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Progressive Parenting

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Feb. 14, 2008
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Anyonewho has children is aware of the number of resources available to new and prospective parents. But how much of those are geared toward the progressive punk parent? When activist/musician/teacher Jessica Mills became pregnant, she was struck by the lack of mainstream parenting literature that spoke to her own subculture where, as she puts it, “politics intersects with parenting,” so she decided to write one of her own.

Her book, My Mother Wears Combat Boots, is written in a manner that’s markedly different from the cooing tones of many parenting manuals. It’s “the book I wished I had access to when I first became a mom,” Mills says. Aside from providing detailed descriptions of the stages of pregnancy, she urges expectant mothers to be fully cognizant of their rights when D-day finally arrives. Her book is about empowerment; and not just for parents, but also for kids. In fact, one of the most eye-opening sections is on the gender-coding phenomenon; the ways in which the language we use and colors we attribute to our infants become signifiers of their sex. The subtleties of the sexes were even a revelation to the author herself.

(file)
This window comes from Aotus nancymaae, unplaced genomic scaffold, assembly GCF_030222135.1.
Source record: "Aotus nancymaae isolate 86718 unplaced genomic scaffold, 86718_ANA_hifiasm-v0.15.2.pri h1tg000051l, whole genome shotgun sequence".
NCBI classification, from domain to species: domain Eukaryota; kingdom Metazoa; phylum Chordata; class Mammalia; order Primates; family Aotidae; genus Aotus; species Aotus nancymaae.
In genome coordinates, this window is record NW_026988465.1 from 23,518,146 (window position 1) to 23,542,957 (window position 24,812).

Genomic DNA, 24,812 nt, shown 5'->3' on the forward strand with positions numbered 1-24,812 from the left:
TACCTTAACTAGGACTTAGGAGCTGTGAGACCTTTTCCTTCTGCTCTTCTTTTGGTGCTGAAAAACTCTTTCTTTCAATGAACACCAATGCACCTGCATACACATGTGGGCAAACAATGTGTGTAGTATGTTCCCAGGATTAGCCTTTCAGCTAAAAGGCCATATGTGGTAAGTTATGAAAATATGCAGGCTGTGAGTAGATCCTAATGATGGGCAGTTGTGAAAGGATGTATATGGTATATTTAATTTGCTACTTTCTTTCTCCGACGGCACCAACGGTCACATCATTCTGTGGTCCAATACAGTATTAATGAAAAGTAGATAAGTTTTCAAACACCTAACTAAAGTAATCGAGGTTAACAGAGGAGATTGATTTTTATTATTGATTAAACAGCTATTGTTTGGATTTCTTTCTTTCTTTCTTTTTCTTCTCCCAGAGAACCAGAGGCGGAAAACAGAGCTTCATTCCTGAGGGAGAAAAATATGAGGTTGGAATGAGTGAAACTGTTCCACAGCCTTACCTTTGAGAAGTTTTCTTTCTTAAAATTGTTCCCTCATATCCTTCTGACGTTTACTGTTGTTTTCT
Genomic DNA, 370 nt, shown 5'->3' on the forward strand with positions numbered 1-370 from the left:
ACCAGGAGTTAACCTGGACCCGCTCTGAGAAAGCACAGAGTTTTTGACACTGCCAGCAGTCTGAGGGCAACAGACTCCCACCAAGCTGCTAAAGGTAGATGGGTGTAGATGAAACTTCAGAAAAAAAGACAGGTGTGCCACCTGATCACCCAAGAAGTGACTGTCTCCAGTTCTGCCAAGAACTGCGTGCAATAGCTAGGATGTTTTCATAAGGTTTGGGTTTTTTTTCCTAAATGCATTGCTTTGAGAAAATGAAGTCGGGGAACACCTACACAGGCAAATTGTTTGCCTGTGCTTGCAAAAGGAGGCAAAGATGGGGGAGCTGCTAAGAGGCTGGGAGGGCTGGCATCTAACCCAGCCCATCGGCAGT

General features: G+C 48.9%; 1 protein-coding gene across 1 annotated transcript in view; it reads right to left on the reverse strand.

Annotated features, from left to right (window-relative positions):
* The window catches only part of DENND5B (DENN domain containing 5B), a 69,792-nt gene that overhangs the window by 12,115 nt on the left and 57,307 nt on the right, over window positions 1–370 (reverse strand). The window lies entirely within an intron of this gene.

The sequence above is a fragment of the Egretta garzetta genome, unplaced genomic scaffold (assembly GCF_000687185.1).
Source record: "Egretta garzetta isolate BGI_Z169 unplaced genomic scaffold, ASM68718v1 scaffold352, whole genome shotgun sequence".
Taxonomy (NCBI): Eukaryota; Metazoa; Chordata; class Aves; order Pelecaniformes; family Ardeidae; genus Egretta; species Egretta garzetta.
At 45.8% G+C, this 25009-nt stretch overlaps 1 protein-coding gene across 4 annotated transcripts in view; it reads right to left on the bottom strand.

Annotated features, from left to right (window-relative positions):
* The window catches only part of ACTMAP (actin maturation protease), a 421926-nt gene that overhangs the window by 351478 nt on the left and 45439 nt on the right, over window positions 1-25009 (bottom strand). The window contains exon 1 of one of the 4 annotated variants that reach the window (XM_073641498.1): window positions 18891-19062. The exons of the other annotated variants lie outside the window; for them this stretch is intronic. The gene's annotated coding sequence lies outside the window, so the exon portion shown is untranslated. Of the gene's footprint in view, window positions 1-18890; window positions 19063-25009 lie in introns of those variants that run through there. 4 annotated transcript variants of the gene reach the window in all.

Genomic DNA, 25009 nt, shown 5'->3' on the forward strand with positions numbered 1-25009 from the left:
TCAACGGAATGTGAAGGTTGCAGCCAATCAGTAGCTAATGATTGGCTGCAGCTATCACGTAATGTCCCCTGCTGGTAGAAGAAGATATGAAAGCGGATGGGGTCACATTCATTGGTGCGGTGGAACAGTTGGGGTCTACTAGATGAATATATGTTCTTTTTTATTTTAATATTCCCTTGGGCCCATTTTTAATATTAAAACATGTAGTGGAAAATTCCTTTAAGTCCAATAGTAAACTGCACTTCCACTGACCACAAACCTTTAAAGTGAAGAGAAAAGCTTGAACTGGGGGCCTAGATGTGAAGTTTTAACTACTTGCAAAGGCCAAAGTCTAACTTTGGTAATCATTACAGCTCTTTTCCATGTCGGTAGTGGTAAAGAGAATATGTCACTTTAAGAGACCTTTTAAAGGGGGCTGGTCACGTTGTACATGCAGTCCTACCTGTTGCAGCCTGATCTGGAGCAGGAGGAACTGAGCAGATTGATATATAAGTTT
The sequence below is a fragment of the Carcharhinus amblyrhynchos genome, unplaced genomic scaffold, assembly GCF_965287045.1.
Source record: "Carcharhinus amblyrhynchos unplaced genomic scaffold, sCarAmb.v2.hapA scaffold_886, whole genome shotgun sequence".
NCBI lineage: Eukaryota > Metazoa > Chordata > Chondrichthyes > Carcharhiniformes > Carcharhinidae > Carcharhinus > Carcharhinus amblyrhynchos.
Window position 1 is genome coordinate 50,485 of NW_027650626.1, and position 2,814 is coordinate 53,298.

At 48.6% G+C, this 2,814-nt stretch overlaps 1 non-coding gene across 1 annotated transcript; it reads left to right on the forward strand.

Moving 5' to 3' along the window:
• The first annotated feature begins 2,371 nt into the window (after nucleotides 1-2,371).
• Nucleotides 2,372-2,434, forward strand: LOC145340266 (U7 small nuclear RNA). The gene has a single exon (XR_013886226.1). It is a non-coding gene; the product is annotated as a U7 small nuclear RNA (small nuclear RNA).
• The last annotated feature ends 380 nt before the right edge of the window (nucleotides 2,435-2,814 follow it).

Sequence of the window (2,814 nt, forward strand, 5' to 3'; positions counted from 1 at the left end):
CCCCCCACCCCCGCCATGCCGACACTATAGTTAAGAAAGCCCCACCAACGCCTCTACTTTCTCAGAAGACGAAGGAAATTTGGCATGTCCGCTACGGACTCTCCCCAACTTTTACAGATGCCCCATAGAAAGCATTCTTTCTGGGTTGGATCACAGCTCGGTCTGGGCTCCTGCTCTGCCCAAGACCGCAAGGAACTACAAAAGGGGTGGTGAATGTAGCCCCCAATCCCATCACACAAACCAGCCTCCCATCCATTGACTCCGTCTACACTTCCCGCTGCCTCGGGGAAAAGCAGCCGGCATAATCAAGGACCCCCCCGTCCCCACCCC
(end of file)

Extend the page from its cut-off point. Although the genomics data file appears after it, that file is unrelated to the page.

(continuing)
“When I was doing research for my book it was the first time I’d come across this idea that gender identity exists along a continuum,” Mills says. “Things are not just girl and boy—there are varying degrees of genders along a continuum, and that was something I was speaking to in the book.”

However, despite her progressive tone, Mills advocates practices that are often very traditional. “Our generation is coming full circle and realizing, ‘Hey, what value have we lost in natural child birth,’” she says. “I think it basically comes down to not only having choices but making informed choices…and balancing needs and desires between parents and children—not just being biased by the medical authority.”

Mills comes to Broad Vocabulary on Monday, Feb. 18, at 6 p.m. To read an interview with the author, go to the review on ExpressMilwaukee.com. Also coming to Milwaukee this week is award-winning writer Ha Jin. Although his novels are usually set in China, often played against the backdrop of Mao’s Cultural Revolution, his most recent work is set in the United States. A Free Life seems to be his most autobiographical work so far, revolving around a Chinese family living in the United States that severs its ties with China following the Tiananmen Square massacre.

On Feb. 18, at 7:30 p.m., he’ll be reading from this and other works at the Stackner Ballroom in the Campus Center of Carroll College (corner of East and College avenues in Waukesha).


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